- Project Runeberg -  A practical guide for Russian consular officers and all persons having relations with Russia /

(1916) Author: Alfons Heyking - Tema: Russia
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p. iv., сн. ii.



State without having ceased to be Russian subjects. The Britisli
authorities grant passports to naturalised British subjects with the
qualification :—

" That the bearer shall not when within the limits of the foreign
" State of which he was a subject previous to obtaining his certificate
" of naturalisation be deemed to be a British subject, unless he has

ceased to be a subject to that State in pursuance of the laws thereof,
" or in pursuance of a treaty to that effect."1

8. To persons in whose passport mention is made of their travelling
abroad for the practice of the profession of a veterinary surgeon or of
a doctor of medicine.2

The visa of the passports of foreign Armenians is given by State
consent on the condition that there are no doubts of their political

All foreigners desirous of visiting Russian Central Asia for
commercial purposes or as private travellers, must first obtain permission
to do so by applying to their Ambassador in Russia who will
communicate with the Russian Foreign Office.3

The visa can be obtained from any Russian Legation or State
Consulate, on any valid passport issued by the competent authority
of any nationality whatever.

Persons who have in a lawful manner ceased to be Russian subjects
and have left the Empire, can only obtain the visa of their passports
after the expiration of five years from the day they leave Russia.4

It is essential that passengers on board ships proceeding to Russia
should be provided with national passports duly vise by a Russian
Consul. Members of the crew are admitted into the country on the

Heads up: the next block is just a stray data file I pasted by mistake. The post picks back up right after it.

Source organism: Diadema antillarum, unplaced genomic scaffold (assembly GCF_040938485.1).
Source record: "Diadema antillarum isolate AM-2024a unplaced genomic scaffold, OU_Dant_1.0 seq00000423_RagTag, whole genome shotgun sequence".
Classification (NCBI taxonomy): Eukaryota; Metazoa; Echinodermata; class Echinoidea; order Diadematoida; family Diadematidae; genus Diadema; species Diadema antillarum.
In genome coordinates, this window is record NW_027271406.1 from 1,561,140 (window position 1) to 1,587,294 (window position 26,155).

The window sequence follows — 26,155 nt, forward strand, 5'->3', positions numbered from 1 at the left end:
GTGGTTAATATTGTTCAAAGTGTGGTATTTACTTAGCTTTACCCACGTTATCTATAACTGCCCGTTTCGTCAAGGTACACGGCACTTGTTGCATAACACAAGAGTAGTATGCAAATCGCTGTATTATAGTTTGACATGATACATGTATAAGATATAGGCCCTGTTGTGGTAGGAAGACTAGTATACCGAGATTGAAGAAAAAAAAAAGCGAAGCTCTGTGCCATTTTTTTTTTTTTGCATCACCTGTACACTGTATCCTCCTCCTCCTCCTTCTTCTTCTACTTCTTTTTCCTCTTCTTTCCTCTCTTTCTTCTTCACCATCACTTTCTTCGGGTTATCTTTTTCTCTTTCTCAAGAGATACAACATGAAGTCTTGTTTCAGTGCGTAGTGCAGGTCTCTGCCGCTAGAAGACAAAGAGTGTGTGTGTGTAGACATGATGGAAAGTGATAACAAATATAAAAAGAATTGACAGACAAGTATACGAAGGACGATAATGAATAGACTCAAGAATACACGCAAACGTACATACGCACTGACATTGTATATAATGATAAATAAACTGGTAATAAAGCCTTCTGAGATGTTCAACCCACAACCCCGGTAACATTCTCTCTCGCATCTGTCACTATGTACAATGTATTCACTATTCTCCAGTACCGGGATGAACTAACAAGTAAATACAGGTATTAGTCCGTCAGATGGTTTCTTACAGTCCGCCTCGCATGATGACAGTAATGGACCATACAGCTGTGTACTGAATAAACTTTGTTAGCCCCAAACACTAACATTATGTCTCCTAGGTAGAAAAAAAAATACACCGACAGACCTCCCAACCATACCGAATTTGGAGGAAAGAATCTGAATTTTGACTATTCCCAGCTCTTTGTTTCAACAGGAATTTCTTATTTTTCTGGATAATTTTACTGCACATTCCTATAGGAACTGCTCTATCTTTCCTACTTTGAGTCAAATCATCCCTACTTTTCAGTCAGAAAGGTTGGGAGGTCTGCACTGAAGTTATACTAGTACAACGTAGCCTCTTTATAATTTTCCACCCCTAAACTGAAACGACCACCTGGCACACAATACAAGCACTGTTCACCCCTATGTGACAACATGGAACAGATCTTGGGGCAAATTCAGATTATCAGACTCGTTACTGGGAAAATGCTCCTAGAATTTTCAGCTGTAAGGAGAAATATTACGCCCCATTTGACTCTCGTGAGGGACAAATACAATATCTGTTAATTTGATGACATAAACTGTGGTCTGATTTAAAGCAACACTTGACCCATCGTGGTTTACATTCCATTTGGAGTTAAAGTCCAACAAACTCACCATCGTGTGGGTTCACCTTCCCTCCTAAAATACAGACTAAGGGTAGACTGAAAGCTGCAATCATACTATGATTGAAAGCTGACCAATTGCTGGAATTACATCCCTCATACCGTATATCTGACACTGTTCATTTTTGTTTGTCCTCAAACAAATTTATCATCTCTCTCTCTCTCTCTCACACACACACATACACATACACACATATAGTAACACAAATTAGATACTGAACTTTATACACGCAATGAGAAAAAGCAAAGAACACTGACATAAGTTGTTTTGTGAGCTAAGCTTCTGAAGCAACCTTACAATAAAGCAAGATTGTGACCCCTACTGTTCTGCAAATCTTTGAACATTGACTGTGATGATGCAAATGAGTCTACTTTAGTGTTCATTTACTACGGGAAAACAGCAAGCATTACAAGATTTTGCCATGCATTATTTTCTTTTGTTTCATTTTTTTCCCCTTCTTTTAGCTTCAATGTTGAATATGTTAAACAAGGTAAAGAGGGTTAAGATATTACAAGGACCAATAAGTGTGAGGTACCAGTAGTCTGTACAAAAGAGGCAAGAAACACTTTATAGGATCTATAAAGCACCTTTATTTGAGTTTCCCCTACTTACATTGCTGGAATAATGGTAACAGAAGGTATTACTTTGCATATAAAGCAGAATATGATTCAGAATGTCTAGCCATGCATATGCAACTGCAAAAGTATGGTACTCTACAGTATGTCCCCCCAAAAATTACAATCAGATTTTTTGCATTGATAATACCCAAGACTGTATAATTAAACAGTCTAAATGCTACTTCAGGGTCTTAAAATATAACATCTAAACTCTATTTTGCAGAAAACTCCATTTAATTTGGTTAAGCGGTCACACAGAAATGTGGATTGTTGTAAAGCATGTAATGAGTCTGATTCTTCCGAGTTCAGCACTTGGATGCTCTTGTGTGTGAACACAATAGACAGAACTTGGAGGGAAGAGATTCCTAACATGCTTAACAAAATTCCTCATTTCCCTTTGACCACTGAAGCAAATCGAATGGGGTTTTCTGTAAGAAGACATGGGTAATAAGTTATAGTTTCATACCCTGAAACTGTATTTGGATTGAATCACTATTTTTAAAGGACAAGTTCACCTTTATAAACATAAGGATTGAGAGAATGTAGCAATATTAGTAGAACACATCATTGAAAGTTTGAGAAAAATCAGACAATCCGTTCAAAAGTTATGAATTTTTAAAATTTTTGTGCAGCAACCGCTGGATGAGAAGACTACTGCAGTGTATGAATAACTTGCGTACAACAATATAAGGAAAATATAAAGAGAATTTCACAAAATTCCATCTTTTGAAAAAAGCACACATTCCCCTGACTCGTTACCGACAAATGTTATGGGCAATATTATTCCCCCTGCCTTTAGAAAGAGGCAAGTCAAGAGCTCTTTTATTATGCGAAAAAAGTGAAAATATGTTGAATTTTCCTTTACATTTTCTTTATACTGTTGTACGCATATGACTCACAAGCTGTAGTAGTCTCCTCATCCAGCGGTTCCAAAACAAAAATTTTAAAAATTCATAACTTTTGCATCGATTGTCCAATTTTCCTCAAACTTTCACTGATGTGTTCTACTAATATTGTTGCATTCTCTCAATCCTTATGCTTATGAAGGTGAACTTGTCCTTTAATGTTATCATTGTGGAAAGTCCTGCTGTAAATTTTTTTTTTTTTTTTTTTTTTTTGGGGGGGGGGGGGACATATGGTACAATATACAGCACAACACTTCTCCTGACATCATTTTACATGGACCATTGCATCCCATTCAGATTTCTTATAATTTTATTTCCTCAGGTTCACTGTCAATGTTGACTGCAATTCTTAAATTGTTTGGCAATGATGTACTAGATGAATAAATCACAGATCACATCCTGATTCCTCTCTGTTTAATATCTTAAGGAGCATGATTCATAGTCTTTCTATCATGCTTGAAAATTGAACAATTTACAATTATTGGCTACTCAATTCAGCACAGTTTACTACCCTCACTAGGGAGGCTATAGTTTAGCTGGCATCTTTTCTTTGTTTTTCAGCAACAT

strength of the ship’s crew-list. It sometimes happens, however, that
ordinary travellers who are not seamen are entered on the crew-list,
and thus attempt to enter the country on the pretence of being seamen.
Consular Officers must endeavour, as far as possible, to prevent this
form of abuse of the passport regulations. On the other hand,
supercargoes are permitted to enter Russia without passports, provided
that their names are inserted in the crew-lists by a Russian State or
Elective Consular Officer.5

Men employed on boats, ships, and rafts, and coming to Russia
by way of the Vistula and Dniester rivers from Galicia, and of the
Nieman and Vistula rivers from Prussia, are admitted on the strength
of their papers of identity, which do not require the Consular visa,
on the terms of the Russo-Austrian Treaty, Vienna, 21st April/3rd
May 1815, Arts. 24 and 28, and of the Russo-Prussian Treaty of the
same date (Art. 28). Raftsmen coming to Russia from Bukovina,
however, by way of the river Pmth, are required to present their
national passports for visa to the Russian State-Consul at Czernowitz.

1 33 Vict., C. 14.

2 Circular of the II. Department of the Russian Ministry of Foreign Affairs of
4th April 1866, No. 2249.

3 Circular of the I. Department of the Russian Ministry of Foreign Affairs of
12th January 1909, No. 204.

4 Circular of the Russian Ministry of Home Affairs of 18th August 1877,
:No. 102.

5 Circular of the II. Department of Foreign Affairs of 2nd March 1851, No. 56.


No visa
of passports
of raftsmen.

Austria and
Treaty as to

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